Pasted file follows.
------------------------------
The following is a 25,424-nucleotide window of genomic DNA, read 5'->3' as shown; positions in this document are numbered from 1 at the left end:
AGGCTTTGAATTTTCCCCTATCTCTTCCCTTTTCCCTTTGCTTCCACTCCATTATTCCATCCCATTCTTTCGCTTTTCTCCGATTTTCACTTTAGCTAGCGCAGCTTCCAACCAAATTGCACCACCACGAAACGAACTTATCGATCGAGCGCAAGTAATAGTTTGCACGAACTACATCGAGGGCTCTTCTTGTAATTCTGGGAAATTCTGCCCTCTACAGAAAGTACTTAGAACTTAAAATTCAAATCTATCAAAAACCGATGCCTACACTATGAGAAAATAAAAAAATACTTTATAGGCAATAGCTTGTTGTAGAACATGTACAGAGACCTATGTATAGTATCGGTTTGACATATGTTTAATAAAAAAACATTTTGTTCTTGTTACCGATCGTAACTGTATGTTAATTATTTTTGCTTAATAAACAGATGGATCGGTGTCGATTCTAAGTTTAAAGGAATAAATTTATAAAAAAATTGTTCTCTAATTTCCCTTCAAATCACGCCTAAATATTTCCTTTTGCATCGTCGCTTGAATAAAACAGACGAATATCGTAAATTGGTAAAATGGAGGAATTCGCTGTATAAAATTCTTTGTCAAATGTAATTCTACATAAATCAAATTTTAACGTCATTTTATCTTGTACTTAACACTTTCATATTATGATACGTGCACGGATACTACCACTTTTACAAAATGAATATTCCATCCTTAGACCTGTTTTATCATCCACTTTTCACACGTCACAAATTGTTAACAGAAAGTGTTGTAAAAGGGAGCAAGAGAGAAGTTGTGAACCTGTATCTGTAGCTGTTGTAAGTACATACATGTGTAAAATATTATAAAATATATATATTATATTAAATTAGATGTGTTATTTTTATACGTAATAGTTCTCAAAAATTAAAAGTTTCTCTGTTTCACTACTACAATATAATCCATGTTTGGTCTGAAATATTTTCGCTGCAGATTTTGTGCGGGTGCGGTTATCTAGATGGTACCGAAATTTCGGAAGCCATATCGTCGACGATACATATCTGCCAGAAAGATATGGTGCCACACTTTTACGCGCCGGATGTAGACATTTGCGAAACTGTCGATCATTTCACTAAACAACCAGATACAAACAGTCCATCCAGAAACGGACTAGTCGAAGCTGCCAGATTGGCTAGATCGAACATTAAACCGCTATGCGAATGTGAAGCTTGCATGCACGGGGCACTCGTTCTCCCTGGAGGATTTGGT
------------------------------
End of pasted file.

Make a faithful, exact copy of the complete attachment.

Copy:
The following is a 25,424-nucleotide window of genomic DNA, read 5'->3' as shown; positions in this document are numbered from 1 at the left end:
AGGCTTTGAATTTTCCCCTATCTCTTCCCTTTTCCCTTTGCTTCCACTCCATTATTCCATCCCATTCTTTCGCTTTTCTCCGATTTTCACTTTAGCTAGCGCAGCTTCCAACCAAATTGCACCACCACGAAACGAACTTATCGATCGAGCGCAAGTAATAGTTTGCACGAACTACATCGAGGGCTCTTCTTGTAATTCTGGGAAATTCTGCCCTCTACAGAAAGTACTTAGAACTTAAAATTCAAATCTATCAAAAACCGATGCCTACACTATGAGAAAATAAAAAAATACTTTATAGGCAATAGCTTGTTGTAGAACATGTACAGAGACCTATGTATAGTATCGGTTTGACATATGTTTAATAAAAAAACATTTTGTTCTTGTTACCGATCGTAACTGTATGTTAATTATTTTTGCTTAATAAACAGATGGATCGGTGTCGATTCTAAGTTTAAAGGAATAAATTTATAAAAAAATTGTTCTCTAATTTCCCTTCAAATCACGCCTAAATATTTCCTTTTGCATCGTCGCTTGAATAAAACAGACGAATATCGTAAATTGGTAAAATGGAGGAATTCGCTGTATAAAATTCTTTGTCAAATGTAATTCTACATAAATCAAATTTTAACGTCATTTTATCTTGTACTTAACACTTTCATATTATGATACGTGCACGGATACTACCACTTTTACAAAATGAATATTCCATCCTTAGACCTGTTTTATCATCCACTTTTCACACGTCACAAATTGTTAACAGAAAGTGTTGTAAAAGGGAGCAAGAGAGAAGTTGTGAACCTGTATCTGTAGCTGTTGTAAGTACATACATGTGTAAAATATTATAAAATATATATATTATATTAAATTAGATGTGTTATTTTTATACGTAATAGTTCTCAAAAATTAAAAGTTTCTCTGTTTCACTACTACAATATAATCCATGTTTGGTCTGAAATATTTTCGCTGCAGATTTTGTGCGGGTGCGGTTATCTAGATGGTACCGAAATTTCGGAAGCCATATCGTCGACGATACATATCTGCCAGAAAGATATGGTGCCACACTTTTACGCGCCGGATGTAGACATTTGCGAAACTGTCGATCATTTCACTAAACAACCAGATACAAACAGTCCATCCAGAAACGGACTAGTCGAAGCTGCCAGATTGGCTAGATCGAACATTAAACCGCTATGCGAATGTGAAGCTTGCATGCACGGGGCACTCGTTCTCCCTGGAGGATTTGGT